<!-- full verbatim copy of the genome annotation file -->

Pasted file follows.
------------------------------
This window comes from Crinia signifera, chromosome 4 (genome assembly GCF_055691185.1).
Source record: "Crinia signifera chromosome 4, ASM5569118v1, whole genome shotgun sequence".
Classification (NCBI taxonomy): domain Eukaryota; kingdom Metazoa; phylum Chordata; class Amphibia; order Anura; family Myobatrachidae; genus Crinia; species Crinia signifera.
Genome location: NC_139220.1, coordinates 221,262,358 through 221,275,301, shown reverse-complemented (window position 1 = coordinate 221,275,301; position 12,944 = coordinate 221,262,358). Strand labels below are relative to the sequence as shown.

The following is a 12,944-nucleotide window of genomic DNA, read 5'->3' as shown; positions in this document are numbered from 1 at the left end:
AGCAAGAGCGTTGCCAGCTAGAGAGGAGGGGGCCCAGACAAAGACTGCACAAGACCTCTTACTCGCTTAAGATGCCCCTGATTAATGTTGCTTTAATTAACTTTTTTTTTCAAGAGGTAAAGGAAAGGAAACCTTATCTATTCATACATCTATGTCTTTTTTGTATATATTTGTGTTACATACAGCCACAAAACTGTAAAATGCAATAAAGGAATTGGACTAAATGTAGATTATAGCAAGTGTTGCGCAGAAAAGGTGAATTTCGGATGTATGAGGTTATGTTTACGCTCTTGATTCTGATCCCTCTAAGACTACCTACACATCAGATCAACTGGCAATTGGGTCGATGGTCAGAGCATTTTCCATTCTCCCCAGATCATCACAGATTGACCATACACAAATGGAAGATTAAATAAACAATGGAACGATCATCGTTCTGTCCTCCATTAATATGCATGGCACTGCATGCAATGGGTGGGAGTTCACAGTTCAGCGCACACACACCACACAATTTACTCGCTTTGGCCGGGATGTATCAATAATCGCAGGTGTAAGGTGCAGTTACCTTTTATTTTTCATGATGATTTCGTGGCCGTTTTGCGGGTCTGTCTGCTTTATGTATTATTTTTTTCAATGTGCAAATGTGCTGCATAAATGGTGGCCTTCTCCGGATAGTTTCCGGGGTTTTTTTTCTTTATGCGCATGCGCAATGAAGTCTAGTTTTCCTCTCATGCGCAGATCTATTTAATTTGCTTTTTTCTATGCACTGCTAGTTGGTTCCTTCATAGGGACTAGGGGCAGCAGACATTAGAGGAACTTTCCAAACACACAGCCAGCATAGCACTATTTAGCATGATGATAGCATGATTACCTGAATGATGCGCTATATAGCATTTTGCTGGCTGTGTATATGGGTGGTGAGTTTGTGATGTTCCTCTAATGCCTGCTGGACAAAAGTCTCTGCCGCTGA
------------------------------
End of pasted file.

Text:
This window comes from Crinia signifera, chromosome 4 (genome assembly GCF_055691185.1).
Source record: "Crinia signifera chromosome 4, ASM5569118v1, whole genome shotgun sequence".
Classification (NCBI taxonomy): domain Eukaryota; kingdom Metazoa; phylum Chordata; class Amphibia; order Anura; family Myobatrachidae; genus Crinia; species Crinia signifera.
Genome location: NC_139220.1, coordinates 221,262,358 through 221,275,301, shown reverse-complemented (window position 1 = coordinate 221,275,301; position 12,944 = coordinate 221,262,358). Strand labels below are relative to the sequence as shown.

The following is a 12,944-nucleotide window of genomic DNA, read 5'->3' as shown; positions in this document are numbered from 1 at the left end:
AGCAAGAGCGTTGCCAGCTAGAGAGGAGGGGGCCCAGACAAAGACTGCACAAGACCTCTTACTCGCTTAAGATGCCCCTGATTAATGTTGCTTTAATTAACTTTTTTTTTCAAGAGGTAAAGGAAAGGAAACCTTATCTATTCATACATCTATGTCTTTTTTGTATATATTTGTGTTACATACAGCCACAAAACTGTAAAATGCAATAAAGGAATTGGACTAAATGTAGATTATAGCAAGTGTTGCGCAGAAAAGGTGAATTTCGGATGTATGAGGTTATGTTTACGCTCTTGATTCTGATCCCTCTAAGACTACCTACACATCAGATCAACTGGCAATTGGGTCGATGGTCAGAGCATTTTCCATTCTCCCCAGATCATCACAGATTGACCATACACAAATGGAAGATTAAATAAACAATGGAACGATCATCGTTCTGTCCTCCATTAATATGCATGGCACTGCATGCAATGGGTGGGAGTTCACAGTTCAGCGCACACACACCACACAATTTACTCGCTTTGGCCGGGATGTATCAATAATCGCAGGTGTAAGGTGCAGTTACCTTTTATTTTTCATGATGATTTCGTGGCCGTTTTGCGGGTCTGTCTGCTTTATGTATTATTTTTTTCAATGTGCAAATGTGCTGCATAAATGGTGGCCTTCTCCGGATAGTTTCCGGGGTTTTTTTTCTTTATGCGCATGCGCAATGAAGTCTAGTTTTCCTCTCATGCGCAGATCTATTTAATTTGCTTTTTTCTATGCACTGCTAGTTGGTTCCTTCATAGGGACTAGGGGCAGCAGACATTAGAGGAACTTTCCAAACACACAGCCAGCATAGCACTATTTAGCATGATGATAGCATGATTACCTGAATGATGCGCTATATAGCATTTTGCTGGCTGTGTATATGGGTGGTGAGTTTGTGATGTTCCTCTAATGCCTGCTGGACAAAAGTCTCTGCCGCTGA